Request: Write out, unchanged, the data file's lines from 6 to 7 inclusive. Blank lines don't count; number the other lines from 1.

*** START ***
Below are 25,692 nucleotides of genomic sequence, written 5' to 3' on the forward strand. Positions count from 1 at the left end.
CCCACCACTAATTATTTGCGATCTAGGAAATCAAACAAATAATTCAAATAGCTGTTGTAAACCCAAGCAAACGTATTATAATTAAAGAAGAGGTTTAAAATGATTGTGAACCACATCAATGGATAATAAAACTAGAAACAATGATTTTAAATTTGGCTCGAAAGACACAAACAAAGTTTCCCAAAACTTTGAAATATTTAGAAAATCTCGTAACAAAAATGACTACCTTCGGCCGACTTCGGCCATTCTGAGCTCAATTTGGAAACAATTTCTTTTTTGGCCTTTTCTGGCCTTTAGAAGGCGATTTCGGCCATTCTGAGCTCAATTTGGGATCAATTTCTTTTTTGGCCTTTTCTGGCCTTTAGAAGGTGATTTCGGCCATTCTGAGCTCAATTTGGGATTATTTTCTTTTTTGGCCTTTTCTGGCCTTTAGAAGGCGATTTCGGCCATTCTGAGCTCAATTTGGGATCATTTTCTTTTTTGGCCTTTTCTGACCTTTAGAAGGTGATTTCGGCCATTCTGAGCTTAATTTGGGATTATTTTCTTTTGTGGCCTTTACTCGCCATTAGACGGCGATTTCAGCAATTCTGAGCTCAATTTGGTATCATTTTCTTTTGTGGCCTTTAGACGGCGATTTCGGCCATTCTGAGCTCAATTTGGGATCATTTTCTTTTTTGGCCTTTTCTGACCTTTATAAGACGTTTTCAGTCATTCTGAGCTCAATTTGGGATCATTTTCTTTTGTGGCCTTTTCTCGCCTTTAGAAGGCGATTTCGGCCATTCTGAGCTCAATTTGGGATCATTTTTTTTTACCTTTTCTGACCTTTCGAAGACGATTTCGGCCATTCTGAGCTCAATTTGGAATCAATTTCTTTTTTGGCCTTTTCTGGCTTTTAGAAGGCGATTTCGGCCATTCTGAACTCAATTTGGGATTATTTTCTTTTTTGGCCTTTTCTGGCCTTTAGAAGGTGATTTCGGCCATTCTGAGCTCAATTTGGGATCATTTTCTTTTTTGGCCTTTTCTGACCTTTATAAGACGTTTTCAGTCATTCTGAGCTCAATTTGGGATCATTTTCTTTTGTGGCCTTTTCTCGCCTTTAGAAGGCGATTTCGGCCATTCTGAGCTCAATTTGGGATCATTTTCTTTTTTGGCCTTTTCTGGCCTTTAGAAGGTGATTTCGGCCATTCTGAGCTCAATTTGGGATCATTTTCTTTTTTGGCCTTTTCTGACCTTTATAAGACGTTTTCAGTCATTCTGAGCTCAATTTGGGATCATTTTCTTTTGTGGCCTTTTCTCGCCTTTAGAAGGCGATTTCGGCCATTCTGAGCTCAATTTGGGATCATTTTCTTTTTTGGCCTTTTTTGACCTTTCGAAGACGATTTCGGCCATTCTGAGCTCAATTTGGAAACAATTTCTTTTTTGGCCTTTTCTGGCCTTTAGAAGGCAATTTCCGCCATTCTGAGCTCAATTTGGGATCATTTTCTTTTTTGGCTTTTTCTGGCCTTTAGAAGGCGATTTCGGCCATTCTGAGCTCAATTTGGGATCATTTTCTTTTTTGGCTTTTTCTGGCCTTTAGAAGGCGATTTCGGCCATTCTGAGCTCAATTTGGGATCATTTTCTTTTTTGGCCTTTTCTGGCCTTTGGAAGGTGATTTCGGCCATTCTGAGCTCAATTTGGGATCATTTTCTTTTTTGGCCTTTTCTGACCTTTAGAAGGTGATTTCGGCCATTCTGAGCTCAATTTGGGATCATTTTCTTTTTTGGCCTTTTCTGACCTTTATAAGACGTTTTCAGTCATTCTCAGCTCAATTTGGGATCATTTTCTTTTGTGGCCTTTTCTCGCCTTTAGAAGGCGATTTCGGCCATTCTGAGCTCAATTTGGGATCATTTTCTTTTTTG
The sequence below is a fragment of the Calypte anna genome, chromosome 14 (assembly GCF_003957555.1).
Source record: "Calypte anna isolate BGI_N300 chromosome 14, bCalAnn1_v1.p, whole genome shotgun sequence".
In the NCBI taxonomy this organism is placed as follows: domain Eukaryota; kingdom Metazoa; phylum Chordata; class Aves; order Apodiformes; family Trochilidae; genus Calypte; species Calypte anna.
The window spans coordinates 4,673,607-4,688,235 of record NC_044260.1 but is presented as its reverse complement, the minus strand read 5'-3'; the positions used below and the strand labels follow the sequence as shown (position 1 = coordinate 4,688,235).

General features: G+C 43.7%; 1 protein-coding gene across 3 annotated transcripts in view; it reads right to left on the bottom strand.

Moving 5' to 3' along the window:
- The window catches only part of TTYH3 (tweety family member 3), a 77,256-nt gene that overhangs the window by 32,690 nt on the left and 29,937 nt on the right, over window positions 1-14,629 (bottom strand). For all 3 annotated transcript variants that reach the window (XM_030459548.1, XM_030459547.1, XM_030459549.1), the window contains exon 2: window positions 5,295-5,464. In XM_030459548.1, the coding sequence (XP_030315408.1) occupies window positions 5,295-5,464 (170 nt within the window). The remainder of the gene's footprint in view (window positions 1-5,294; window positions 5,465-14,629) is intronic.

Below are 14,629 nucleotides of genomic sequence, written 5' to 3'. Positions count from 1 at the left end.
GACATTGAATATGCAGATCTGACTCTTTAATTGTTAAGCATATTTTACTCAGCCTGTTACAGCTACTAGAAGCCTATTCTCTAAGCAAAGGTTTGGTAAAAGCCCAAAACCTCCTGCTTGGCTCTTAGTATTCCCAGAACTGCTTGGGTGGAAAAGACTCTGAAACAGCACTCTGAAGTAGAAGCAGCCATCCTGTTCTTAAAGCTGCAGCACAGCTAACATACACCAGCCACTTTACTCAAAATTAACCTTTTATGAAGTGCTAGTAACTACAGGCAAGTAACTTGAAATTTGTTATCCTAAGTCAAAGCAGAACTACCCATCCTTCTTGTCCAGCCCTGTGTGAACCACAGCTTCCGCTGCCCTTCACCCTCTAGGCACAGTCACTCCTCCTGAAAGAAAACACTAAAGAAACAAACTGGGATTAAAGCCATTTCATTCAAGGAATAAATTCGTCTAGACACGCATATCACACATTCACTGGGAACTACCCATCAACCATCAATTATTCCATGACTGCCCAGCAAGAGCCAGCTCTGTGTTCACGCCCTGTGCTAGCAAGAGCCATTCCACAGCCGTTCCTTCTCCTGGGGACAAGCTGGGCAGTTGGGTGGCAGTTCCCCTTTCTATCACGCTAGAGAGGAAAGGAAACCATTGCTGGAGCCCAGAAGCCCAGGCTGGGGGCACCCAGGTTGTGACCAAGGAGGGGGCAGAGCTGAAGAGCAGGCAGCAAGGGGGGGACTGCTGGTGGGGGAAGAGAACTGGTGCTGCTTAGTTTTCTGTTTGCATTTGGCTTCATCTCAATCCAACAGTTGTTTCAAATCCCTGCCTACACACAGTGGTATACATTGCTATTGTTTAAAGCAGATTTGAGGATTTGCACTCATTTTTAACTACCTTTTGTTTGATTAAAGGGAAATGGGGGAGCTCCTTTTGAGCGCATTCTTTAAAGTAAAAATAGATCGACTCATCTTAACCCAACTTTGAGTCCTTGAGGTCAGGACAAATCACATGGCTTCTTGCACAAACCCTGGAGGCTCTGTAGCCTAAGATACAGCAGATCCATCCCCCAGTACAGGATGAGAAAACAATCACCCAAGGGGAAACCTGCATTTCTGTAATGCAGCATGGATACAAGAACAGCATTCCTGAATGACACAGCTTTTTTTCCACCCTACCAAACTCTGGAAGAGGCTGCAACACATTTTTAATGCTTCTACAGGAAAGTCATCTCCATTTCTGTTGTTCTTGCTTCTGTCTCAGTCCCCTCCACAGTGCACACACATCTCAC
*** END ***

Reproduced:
The window spans coordinates 4,673,607-4,688,235 of record NC_044260.1 but is presented as its reverse complement, the minus strand read 5'-3'; the positions used below and the strand labels follow the sequence as shown (position 1 = coordinate 4,688,235).

General features: G+C 43.7%; 1 protein-coding gene across 3 annotated transcripts in view; it reads right to left on the bottom strand.